Images from the last two years may stay with us longer than we expected.
With illustrations by Giovannino Gabadze.
The COVID-19 pandemic has made a clear mark on our everyday lives. It changed how we think about our social relations, our work life, our communication, and most importantly, the way we think about death. However, both our social and work life disruptions, in my view, are not explicitly traumatic features of the pandemic. While these certainly may have been traumatic experiences for the individuals, their collective impact was not wholly detrimental and may have been constructive for many. They are also certainly not global in nature, as their impact varies dramatically between communities.
Arguably the strongest and also predominantly negative experience was associated with the omnipresence of death. This, while also varying between cultures and being directly related to the course of the pandemic in a given region as well as access to information, is, in my opinion, the strongest factor in influencing collective consciousness during a pandemic.
Mediation of death
There is this Polish sci-fi movie, O-bi O-ba: The End of Civilization (1985), directed by Piotr Szulkin. It tells the story of a post-apocalyptic world in which survivors of a nuclear war live in an isolated vault. Their only hope is The Arc, which is supposed to be on its way to rescue them. However, the existence of The Ark is only a myth, planted to manipulate society. Although it helped to gather people inside the vault, now it only deepens the madness of those who survived. The message constantly broadcast from the loudspeakers says: “The Ark does not exist and will never come. Do not believe the rumors, superstitions, and suppositions. Your today and tomorrow depend only on you.”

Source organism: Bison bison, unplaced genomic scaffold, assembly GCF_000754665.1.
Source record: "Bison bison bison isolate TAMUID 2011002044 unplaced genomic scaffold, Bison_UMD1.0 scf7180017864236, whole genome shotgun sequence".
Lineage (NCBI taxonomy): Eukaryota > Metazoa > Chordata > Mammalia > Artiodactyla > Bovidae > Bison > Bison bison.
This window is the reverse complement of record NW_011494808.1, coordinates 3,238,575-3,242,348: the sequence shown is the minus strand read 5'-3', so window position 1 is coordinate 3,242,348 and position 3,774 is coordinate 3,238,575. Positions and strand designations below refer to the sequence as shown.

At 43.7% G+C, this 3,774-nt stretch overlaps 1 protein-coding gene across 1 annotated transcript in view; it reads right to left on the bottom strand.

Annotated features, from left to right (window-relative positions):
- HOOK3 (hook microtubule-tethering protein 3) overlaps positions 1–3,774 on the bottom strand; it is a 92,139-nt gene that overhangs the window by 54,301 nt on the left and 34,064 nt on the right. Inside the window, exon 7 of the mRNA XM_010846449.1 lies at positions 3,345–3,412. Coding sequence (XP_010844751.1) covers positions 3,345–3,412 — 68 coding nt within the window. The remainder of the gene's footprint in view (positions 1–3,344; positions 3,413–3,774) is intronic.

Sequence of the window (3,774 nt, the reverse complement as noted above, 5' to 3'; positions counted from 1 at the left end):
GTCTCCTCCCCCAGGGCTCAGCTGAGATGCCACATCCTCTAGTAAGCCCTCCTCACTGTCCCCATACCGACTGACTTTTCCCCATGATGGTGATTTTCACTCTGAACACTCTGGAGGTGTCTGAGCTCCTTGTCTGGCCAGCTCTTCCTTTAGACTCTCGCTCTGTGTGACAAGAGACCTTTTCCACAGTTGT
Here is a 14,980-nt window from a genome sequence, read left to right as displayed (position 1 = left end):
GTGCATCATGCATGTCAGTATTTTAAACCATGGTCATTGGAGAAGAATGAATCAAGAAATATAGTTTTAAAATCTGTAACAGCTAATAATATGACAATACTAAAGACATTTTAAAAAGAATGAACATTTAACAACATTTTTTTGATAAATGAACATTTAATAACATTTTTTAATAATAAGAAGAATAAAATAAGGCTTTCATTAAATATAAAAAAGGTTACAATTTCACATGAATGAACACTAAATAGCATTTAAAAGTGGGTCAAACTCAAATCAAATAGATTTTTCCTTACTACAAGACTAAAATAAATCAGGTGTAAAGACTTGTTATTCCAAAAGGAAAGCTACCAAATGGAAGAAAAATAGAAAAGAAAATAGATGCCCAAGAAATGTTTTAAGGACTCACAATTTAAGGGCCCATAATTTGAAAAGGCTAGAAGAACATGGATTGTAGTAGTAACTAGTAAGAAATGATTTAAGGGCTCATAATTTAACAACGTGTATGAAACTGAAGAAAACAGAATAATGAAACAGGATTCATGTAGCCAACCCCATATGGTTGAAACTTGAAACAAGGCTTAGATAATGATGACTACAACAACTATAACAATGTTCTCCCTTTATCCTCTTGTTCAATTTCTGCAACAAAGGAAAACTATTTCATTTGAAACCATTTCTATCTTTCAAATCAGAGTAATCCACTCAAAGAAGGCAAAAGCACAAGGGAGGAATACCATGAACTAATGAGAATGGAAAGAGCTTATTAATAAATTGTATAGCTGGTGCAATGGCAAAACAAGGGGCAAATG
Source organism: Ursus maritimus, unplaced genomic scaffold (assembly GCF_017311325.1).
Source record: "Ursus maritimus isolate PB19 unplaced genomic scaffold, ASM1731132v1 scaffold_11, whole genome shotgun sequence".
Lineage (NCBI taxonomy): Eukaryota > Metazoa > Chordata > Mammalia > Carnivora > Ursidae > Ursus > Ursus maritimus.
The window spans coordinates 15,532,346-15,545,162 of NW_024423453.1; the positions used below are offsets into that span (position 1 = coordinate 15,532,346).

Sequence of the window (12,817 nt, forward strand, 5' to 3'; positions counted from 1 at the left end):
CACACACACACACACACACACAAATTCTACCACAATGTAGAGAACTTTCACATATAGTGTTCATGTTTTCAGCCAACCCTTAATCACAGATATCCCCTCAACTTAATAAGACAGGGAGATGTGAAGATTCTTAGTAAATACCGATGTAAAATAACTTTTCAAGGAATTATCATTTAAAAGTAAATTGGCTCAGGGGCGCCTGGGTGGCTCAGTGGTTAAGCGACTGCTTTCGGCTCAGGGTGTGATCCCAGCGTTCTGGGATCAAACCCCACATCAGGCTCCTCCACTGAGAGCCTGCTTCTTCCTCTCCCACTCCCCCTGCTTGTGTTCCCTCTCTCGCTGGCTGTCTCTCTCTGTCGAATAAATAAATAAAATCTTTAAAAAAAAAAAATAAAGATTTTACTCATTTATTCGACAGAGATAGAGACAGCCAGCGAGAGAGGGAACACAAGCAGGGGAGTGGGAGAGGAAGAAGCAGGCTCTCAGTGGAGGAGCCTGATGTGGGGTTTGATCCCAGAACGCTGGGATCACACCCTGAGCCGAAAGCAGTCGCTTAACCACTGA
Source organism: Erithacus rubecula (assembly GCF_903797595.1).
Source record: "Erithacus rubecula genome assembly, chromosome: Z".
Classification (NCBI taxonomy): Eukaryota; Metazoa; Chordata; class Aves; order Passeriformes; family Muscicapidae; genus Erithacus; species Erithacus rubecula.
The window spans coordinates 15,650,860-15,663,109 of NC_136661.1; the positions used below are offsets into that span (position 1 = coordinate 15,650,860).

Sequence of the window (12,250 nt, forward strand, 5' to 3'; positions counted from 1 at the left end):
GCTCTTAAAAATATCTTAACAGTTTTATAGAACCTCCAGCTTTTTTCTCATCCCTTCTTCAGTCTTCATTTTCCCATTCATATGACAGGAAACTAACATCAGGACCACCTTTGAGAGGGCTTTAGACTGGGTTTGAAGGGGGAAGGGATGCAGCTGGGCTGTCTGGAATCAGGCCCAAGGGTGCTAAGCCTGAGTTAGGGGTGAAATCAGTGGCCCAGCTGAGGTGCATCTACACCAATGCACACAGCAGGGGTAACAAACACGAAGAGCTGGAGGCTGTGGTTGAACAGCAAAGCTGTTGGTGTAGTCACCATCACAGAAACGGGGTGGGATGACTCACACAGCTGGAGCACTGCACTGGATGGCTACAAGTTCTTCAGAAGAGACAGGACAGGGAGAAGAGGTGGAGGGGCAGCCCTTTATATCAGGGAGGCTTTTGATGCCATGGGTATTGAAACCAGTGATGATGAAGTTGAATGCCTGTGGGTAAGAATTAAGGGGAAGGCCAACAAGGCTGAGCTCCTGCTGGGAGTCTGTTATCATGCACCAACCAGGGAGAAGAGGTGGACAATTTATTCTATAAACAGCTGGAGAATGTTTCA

Just like the characters from Szulkin’s movie, we all had to listen to and watch the information that was broadcast: the number of infections and the number of deaths related to COVID-19. That is how contact with death was mediated for most of the population. It largely came down to media coverage, which was dominated by the topic of the pandemic. In European societies, the vast majority of citizens have access to media information. Regularly repeated was the number of infected and deaths caused by COVID-19. These figures, although to some extent we have grown accustomed to them and integrated them into our daily lives, remained with us throughout the height of the pandemic and to some extent continue to do so today.
However, media information on death was not limited to numbers, but also included images: depicting the interiors of hospitals, patients lying on beds, blurred faces hiding their identities, equally impersonal doctors and physicians draped in protective clothing, ventilators, ambulances, tents outside hospitals, vaccines, etc.
The experience of death, however, was not limited to mediated information during the height of the pandemic. For many, the pandemic also meant direct contact with death. According to estimates, between 6 and 15 million people died from COVID-19 (the higher figure is suggested by WHO). Of these, more than 2 million are believed to have died in Europe. Their families, close and distant friends, colleagues, those who cared for them in hospitals, their doctors, those responsible for burial – all experienced direct contact with death.
Many problems of Pandemic Generation